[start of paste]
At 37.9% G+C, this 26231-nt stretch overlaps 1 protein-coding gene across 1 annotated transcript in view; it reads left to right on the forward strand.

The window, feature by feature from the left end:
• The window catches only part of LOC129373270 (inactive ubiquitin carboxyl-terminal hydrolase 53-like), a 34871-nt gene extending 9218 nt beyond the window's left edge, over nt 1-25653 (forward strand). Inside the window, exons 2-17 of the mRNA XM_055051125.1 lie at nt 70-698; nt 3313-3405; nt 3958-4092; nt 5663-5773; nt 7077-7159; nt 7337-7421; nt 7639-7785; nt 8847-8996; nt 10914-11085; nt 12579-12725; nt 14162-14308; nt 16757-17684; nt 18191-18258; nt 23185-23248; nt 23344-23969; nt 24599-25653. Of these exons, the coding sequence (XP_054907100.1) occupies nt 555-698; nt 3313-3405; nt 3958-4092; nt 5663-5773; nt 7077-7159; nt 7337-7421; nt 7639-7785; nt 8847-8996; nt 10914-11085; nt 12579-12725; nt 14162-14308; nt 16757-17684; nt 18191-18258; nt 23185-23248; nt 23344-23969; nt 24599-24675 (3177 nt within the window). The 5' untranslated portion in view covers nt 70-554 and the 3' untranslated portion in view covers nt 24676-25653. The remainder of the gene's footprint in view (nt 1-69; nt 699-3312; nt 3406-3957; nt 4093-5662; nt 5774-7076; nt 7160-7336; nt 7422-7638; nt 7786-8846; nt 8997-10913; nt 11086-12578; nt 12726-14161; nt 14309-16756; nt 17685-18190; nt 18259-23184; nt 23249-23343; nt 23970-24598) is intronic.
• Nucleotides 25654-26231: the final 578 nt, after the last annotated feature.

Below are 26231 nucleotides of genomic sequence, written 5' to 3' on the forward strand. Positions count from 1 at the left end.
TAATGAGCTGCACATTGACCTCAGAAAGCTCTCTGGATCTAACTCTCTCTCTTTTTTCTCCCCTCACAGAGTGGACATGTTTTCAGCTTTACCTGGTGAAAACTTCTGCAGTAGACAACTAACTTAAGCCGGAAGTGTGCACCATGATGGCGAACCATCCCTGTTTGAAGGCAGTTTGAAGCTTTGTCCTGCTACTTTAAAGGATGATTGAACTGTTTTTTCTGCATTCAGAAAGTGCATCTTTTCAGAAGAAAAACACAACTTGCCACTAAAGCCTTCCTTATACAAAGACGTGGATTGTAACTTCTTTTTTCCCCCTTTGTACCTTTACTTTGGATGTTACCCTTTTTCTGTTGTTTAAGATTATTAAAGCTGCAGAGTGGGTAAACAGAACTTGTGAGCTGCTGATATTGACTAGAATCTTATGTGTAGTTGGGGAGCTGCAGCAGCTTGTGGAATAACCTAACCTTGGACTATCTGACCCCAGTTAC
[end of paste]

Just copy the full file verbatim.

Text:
At 37.9% G+C, this 26231-nt stretch overlaps 1 protein-coding gene across 1 annotated transcript in view; it reads left to right on the forward strand.

The window, feature by feature from the left end:
• The window catches only part of LOC129373270 (inactive ubiquitin carboxyl-terminal hydrolase 53-like), a 34871-nt gene extending 9218 nt beyond the window's left edge, over nt 1-25653 (forward strand). Inside the window, exons 2-17 of the mRNA XM_055051125.1 lie at nt 70-698; nt 3313-3405; nt 3958-4092; nt 5663-5773; nt 7077-7159; nt 7337-7421; nt 7639-7785; nt 8847-8996; nt 10914-11085; nt 12579-12725; nt 14162-14308; nt 16757-17684; nt 18191-18258; nt 23185-23248; nt 23344-23969; nt 24599-25653. Of these exons, the coding sequence (XP_054907100.1) occupies nt 555-698; nt 3313-3405; nt 3958-4092; nt 5663-5773; nt 7077-7159; nt 7337-7421; nt 7639-7785; nt 8847-8996; nt 10914-11085; nt 12579-12725; nt 14162-14308; nt 16757-17684; nt 18191-18258; nt 23185-23248; nt 23344-23969; nt 24599-24675 (3177 nt within the window). The 5' untranslated portion in view covers nt 70-554 and the 3' untranslated portion in view covers nt 24676-25653. The remainder of the gene's footprint in view (nt 1-69; nt 699-3312; nt 3406-3957; nt 4093-5662; nt 5774-7076; nt 7160-7336; nt 7422-7638; nt 7786-8846; nt 8997-10913; nt 11086-12578; nt 12726-14161; nt 14309-16756; nt 17685-18190; nt 18259-23184; nt 23249-23343; nt 23970-24598) is intronic.
• Nucleotides 25654-26231: the final 578 nt, after the last annotated feature.

Below are 26231 nucleotides of genomic sequence, written 5' to 3' on the forward strand. Positions count from 1 at the left end.
TAATGAGCTGCACATTGACCTCAGAAAGCTCTCTGGATCTAACTCTCTCTCTTTTTTCTCCCCTCACAGAGTGGACATGTTTTCAGCTTTACCTGGTGAAAACTTCTGCAGTAGACAACTAACTTAAGCCGGAAGTGTGCACCATGATGGCGAACCATCCCTGTTTGAAGGCAGTTTGAAGCTTTGTCCTGCTACTTTAAAGGATGATTGAACTGTTTTTTCTGCATTCAGAAAGTGCATCTTTTCAGAAGAAAAACACAACTTGCCACTAAAGCCTTCCTTATACAAAGACGTGGATTGTAACTTCTTTTTTCCCCCTTTGTACCTTTACTTTGGATGTTACCCTTTTTCTGTTGTTTAAGATTATTAAAGCTGCAGAGTGGGTAAACAGAACTTGTGAGCTGCTGATATTGACTAGAATCTTATGTGTAGTTGGGGAGCTGCAGCAGCTTGTGGAATAACCTAACCTTGGACTATCTGACCCCAGTTAC